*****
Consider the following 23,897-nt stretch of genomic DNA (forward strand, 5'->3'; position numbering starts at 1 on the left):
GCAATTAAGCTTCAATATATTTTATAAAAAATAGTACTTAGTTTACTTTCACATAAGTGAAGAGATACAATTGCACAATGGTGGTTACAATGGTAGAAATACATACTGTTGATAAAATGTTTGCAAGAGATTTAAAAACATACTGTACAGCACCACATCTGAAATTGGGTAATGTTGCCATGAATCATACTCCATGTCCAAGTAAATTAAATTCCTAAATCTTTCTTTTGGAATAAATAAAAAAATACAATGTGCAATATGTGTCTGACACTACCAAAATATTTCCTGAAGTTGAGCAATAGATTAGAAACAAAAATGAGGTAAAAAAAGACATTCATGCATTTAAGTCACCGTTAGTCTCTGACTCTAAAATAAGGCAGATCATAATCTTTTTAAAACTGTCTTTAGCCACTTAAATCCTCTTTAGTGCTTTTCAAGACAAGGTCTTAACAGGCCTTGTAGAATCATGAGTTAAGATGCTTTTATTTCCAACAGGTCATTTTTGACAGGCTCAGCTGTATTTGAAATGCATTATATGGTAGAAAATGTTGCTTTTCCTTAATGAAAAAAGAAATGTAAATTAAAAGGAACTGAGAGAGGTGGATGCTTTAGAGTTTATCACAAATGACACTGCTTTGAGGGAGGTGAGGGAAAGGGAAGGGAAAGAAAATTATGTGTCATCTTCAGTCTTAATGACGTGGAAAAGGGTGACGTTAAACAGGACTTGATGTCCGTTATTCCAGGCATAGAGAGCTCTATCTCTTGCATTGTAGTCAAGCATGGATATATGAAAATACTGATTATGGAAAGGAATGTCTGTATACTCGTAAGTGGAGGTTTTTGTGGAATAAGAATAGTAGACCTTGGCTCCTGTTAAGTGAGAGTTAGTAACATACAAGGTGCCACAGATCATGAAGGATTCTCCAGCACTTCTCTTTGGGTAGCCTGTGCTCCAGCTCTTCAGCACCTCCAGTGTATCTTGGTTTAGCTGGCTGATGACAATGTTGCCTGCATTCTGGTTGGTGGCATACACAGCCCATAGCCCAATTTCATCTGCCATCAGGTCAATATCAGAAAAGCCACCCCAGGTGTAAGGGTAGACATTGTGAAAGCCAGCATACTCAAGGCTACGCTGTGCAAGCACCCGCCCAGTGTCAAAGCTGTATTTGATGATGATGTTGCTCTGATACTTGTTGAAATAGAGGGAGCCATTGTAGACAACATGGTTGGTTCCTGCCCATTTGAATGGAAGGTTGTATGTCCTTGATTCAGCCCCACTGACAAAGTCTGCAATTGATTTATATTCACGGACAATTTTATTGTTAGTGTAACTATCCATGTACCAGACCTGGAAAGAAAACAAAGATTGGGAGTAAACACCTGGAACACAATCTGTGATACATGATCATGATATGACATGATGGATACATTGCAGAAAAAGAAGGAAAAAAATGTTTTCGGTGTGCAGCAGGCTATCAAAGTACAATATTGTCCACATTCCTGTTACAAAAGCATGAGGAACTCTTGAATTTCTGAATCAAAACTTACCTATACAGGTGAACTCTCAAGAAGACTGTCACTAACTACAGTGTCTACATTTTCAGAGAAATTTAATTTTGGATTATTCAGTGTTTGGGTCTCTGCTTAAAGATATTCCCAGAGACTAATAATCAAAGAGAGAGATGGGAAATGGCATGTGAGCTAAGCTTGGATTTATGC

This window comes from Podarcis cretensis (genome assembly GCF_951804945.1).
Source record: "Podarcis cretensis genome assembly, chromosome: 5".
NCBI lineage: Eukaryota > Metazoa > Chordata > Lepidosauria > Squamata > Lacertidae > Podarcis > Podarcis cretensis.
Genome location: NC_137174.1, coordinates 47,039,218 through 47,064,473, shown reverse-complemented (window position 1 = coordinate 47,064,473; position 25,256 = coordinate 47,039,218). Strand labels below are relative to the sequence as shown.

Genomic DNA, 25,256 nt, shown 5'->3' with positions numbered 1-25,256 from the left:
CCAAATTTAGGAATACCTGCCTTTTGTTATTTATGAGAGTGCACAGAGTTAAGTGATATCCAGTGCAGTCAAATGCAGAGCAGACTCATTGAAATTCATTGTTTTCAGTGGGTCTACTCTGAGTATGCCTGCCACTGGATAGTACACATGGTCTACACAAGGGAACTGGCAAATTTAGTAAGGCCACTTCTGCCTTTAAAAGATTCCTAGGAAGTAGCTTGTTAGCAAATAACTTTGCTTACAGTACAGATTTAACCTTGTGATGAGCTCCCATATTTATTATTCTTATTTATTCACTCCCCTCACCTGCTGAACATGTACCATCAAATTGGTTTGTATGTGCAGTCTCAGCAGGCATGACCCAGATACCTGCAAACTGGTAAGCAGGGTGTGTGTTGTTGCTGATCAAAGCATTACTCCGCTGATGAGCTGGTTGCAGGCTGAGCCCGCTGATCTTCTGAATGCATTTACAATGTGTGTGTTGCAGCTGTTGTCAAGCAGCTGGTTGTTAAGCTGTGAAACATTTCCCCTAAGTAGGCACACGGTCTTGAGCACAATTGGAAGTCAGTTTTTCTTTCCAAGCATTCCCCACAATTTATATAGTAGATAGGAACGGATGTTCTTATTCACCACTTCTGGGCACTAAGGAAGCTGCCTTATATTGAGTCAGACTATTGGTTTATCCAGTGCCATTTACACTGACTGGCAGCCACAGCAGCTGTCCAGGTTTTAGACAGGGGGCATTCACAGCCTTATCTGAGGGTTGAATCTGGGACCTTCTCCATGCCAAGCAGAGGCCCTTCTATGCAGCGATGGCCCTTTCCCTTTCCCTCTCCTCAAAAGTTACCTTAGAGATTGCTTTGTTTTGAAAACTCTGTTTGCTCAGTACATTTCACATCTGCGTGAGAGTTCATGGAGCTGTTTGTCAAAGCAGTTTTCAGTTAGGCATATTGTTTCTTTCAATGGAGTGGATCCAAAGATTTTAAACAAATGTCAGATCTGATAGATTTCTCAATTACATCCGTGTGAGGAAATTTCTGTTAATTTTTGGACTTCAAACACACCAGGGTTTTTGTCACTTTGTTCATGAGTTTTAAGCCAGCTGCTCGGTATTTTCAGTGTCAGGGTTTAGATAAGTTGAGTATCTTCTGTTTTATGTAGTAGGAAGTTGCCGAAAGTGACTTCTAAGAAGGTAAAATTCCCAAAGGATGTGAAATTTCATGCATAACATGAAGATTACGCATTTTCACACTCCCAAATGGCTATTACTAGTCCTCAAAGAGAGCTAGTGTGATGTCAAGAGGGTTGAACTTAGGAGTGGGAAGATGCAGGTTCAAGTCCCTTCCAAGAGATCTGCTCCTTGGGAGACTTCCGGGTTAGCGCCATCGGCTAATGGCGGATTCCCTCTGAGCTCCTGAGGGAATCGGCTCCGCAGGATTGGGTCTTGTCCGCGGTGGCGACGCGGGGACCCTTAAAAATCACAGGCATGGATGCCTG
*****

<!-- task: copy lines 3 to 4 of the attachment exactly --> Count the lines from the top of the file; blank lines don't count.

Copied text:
This window comes from Podarcis cretensis (genome assembly GCF_951804945.1).
Source record: "Podarcis cretensis genome assembly, chromosome: 5".